The ‘Beast from the East’ has dominated our weather and travel this past week and in the Borders we were unable to move from home for six days, with roads blocked due to the wind blowing the snow off the fields relentlessly for days on end.

Coupled with the severe cold weather and wind chill feeling, it was altogether an unpleasant experience and reminded us of the two weeks in or around 2000 when we had no power or light. It will take some time for the snow to disappear and no doubt that will bring some flooding as well just to compound the difficulties with frozen ground underneath.

Wheat futures have been rising and one of the factors has been the weather and with temperatures here in the UK in some areas at -10°C, this could have an impact on some winter crops as the wind had blown the snow off the fields. As a result, they were not protected from the severe low temperatures that were experienced non-stop over several days.

As this weather came from Siberia and all places east, winter wheat across large swathes of Western and Southern Europe could well be at risk of winter kill as well.

However, up to the point where the ‘beast’ arrived, the first few months of 2018 have been relatively milder than usual across most of Europe – but I would not include the UK in that statement. Daily temperatures in central, eastern and north-eastern regions of Europe were actually from 2-7°C above the long-term average. This had restricted the acclimatisation of winter cereals to lower temperatures, making them more at risk to the recent cold spell. Acclimatisation to cold is important for crops such as winter wheat and is called ‘hardening’.

The unhardened nature of winter wheat across parts of UK, France, Spain and Italy meant that the crop was more exposed to severe frost. In Eastern European regions, such as the Baltic countries, Russia and Ukraine, full hardening had already been achieved with only slight localised winter kill damage reported so far.

Time will tell if the recent rally in wheat futures is sustained and it will likely depend on how long the cold weather persists on the continent and whether it has been severe enough to impact crop development. Weather in South America and the US is also likely to remain a driver in the short term. Soil moisture is lacking in the US and wetter than normal weather is impacting on maize crop plantings in Brazil.

Continued drought across the US Plains over the past few weeks has further reduced the rating of winter wheat crops across numerous states. In Kansas, the largest planting state for US winter wheat, the proportion of the crop rated as ‘good or excellent’ declined from 14% in January to 12% in February, and this compared to last year’s crop at the same stage when 43% of winter wheat was rated at that.

No improvement in condition was seen in Oklahoma between January and February, when crops rated as ‘good or excellent’ remained at a low 4%. Several other states were rated lower than last year and this is giving concern in the market for their hard-red wheat – the largest wheat class in the US – which is mainly milled for bread.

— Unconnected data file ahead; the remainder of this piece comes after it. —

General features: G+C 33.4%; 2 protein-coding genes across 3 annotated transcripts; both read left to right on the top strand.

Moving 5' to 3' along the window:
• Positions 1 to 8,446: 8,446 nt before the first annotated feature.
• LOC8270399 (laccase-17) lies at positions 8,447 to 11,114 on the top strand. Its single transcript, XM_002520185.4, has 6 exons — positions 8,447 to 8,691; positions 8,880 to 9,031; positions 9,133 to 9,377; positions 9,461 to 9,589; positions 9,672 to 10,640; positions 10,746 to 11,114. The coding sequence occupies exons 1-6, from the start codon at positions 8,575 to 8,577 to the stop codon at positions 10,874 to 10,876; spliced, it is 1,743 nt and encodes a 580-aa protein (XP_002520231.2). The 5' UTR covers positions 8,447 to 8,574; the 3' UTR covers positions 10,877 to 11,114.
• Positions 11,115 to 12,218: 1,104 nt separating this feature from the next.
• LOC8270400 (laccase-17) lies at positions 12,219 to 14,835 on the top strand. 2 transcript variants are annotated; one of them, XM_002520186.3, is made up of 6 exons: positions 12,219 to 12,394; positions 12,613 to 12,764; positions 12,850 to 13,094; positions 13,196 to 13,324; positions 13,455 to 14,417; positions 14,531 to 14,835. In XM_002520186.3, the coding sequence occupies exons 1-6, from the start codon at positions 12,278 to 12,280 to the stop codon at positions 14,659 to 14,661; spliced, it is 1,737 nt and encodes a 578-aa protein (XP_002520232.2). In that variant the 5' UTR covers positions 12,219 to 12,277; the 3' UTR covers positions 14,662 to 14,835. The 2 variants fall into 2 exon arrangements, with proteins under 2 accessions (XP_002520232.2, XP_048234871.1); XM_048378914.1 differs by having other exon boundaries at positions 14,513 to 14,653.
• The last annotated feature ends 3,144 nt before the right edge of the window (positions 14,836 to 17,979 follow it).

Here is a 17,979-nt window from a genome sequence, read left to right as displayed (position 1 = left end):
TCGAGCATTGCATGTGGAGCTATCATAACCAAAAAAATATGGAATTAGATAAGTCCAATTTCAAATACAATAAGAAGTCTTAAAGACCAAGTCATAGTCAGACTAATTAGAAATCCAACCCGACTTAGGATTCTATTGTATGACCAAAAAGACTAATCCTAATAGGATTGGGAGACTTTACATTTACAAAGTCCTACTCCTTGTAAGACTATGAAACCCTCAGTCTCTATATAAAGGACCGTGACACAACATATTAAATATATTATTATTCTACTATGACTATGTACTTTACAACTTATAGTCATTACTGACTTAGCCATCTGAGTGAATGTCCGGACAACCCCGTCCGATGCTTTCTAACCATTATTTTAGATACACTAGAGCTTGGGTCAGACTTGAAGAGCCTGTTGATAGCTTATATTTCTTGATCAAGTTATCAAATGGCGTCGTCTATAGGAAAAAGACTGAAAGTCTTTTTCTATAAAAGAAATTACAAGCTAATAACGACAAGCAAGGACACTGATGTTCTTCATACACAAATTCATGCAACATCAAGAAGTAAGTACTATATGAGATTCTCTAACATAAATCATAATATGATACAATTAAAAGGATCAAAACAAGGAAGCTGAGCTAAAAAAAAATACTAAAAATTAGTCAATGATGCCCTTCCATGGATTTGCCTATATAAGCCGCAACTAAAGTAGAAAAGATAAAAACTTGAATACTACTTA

In terms of global wheat trading, there has been four consecutive seasons of surplus production. But, there is a problem coming which has not been obvious as production has been increasingly driven by yield, which presents a risk as it means a greater reliance on the weather.

World record wheat production has been achieved consecutively in the past four crop seasons – and another record breaking year is projected for 2017-18. There is a concern that this would not have been the case if yields had not been as good as they have in past years and the high stock levels would not be where they are at present.

The balance between available supplies of wheat and domestic consumption is now estimated at 2.733m tonnes, but is still 15% less than last year at this time. While the wheat balance has been estimated to marginally increase, the UK barley balance for 2017-18 is tighter than November’s estimates – down 277,000 tonnes at 2.206m tonnes. This is due to a combination of a decrease in estimated barley availability, combined with an estimated increase in domestic demand for barley.

GB animal feed production, from July, 2017, to January, 2018, has been estimated at 8.14m tonnes, which is a 4.6% increase over the same period last year. As a result of increased demand, the amount of wheat and barley used in the production of GB animal feed has increased by 2.2% and 26.9%, respectively, during the season to date.

Feed barley prices remain fairly good, with the usual discount to feed wheat narrowing across most parts of the UK. Globally, feed barley prices also remain strong but old crop malting barley premiums have come under pressure with the feed barley market firming and limited fresh demand from UK maltsters.

The spread between UK spot ex-farm feed wheat and barley prices has continued to narrow and for the week ending February 22, the spread reduced to £8.70 per tonne, which is the lowest since June, 2016. Ex-farm feed wheat prices have remained stable since early October, while ex-farm barley prices have risen.

This narrower gap between feed wheat and feed barley prices may start to reduce the incentive to include larger volumes of barley in compound feed. So that’s one to watch.

Chicago soyabean futures have nearly reached a seven-month high due to the long standing dry weather in Argentina and production is now forecast to be at least 10.5m tonnes below last year’s level. Its maize crop production has also been reduced, due to ongoing drought, by 5m tonnes down to 35m tonnes.

In Brazil, harvesting of oilseed is being delayed by excessive wet weather and as at the end of February, only 9% of the planted area had been harvested compared to 31% last year; and only 16% of the maize crop has been planted, in comparison to 48% in 2017.